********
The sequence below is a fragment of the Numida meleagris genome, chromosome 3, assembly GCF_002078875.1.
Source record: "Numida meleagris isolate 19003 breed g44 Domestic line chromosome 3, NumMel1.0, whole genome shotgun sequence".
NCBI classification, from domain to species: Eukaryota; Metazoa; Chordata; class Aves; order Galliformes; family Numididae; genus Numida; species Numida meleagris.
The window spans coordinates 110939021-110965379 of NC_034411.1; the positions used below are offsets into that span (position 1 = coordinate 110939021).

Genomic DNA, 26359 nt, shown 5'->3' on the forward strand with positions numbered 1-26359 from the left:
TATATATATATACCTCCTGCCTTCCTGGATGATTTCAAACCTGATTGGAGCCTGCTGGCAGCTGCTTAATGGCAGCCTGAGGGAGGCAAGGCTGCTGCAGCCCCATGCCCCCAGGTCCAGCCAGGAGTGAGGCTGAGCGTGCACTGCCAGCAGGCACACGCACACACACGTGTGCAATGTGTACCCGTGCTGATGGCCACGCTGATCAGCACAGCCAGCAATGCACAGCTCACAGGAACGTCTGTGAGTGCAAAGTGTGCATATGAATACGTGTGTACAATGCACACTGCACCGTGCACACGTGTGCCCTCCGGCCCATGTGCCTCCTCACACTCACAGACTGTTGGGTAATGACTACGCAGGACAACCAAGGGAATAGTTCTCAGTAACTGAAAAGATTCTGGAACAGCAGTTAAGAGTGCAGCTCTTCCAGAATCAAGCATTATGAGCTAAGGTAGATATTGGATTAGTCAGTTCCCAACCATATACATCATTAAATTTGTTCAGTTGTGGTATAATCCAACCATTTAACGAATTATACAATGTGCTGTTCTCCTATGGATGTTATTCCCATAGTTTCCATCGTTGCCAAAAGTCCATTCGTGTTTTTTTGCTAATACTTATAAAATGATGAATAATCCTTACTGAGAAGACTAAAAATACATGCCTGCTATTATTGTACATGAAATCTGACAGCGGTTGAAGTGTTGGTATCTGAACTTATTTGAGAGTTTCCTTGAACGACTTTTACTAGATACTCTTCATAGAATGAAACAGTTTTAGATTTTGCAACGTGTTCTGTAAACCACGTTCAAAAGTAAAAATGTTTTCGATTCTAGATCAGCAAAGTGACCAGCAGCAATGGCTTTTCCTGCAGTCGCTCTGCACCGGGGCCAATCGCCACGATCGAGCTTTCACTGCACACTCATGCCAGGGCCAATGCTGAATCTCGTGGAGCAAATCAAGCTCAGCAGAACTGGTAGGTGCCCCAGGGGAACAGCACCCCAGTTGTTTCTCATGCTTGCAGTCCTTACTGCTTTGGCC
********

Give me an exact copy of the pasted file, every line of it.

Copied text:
The sequence below is a fragment of the Numida meleagris genome, chromosome 3, assembly GCF_002078875.1.
Source record: "Numida meleagris isolate 19003 breed g44 Domestic line chromosome 3, NumMel1.0, whole genome shotgun sequence".
NCBI classification, from domain to species: Eukaryota; Metazoa; Chordata; class Aves; order Galliformes; family Numididae; genus Numida; species Numida meleagris.
The window spans coordinates 110939021-110965379 of NC_034411.1; the positions used below are offsets into that span (position 1 = coordinate 110939021).

Genomic DNA, 26359 nt, shown 5'->3' on the forward strand with positions numbered 1-26359 from the left:
TATATATATATACCTCCTGCCTTCCTGGATGATTTCAAACCTGATTGGAGCCTGCTGGCAGCTGCTTAATGGCAGCCTGAGGGAGGCAAGGCTGCTGCAGCCCCATGCCCCCAGGTCCAGCCAGGAGTGAGGCTGAGCGTGCACTGCCAGCAGGCACACGCACACACACGTGTGCAATGTGTACCCGTGCTGATGGCCACGCTGATCAGCACAGCCAGCAATGCACAGCTCACAGGAACGTCTGTGAGTGCAAAGTGTGCATATGAATACGTGTGTACAATGCACACTGCACCGTGCACACGTGTGCCCTCCGGCCCATGTGCCTCCTCACACTCACAGACTGTTGGGTAATGACTACGCAGGACAACCAAGGGAATAGTTCTCAGTAACTGAAAAGATTCTGGAACAGCAGTTAAGAGTGCAGCTCTTCCAGAATCAAGCATTATGAGCTAAGGTAGATATTGGATTAGTCAGTTCCCAACCATATACATCATTAAATTTGTTCAGTTGTGGTATAATCCAACCATTTAACGAATTATACAATGTGCTGTTCTCCTATGGATGTTATTCCCATAGTTTCCATCGTTGCCAAAAGTCCATTCGTGTTTTTTTGCTAATACTTATAAAATGATGAATAATCCTTACTGAGAAGACTAAAAATACATGCCTGCTATTATTGTACATGAAATCTGACAGCGGTTGAAGTGTTGGTATCTGAACTTATTTGAGAGTTTCCTTGAACGACTTTTACTAGATACTCTTCATAGAATGAAACAGTTTTAGATTTTGCAACGTGTTCTGTAAACCACGTTCAAAAGTAAAAATGTTTTCGATTCTAGATCAGCAAAGTGACCAGCAGCAATGGCTTTTCCTGCAGTCGCTCTGCACCGGGGCCAATCGCCACGATCGAGCTTTCACTGCACACTCATGCCAGGGCCAATGCTGAATCTCGTGGAGCAAATCAAGCTCAGCAGAACTGGTAGGTGCCCCAGGGGAACAGCACCCCAGTTGTTTCTCATGCTTGCAGTCCTTACTGCTTTGGCC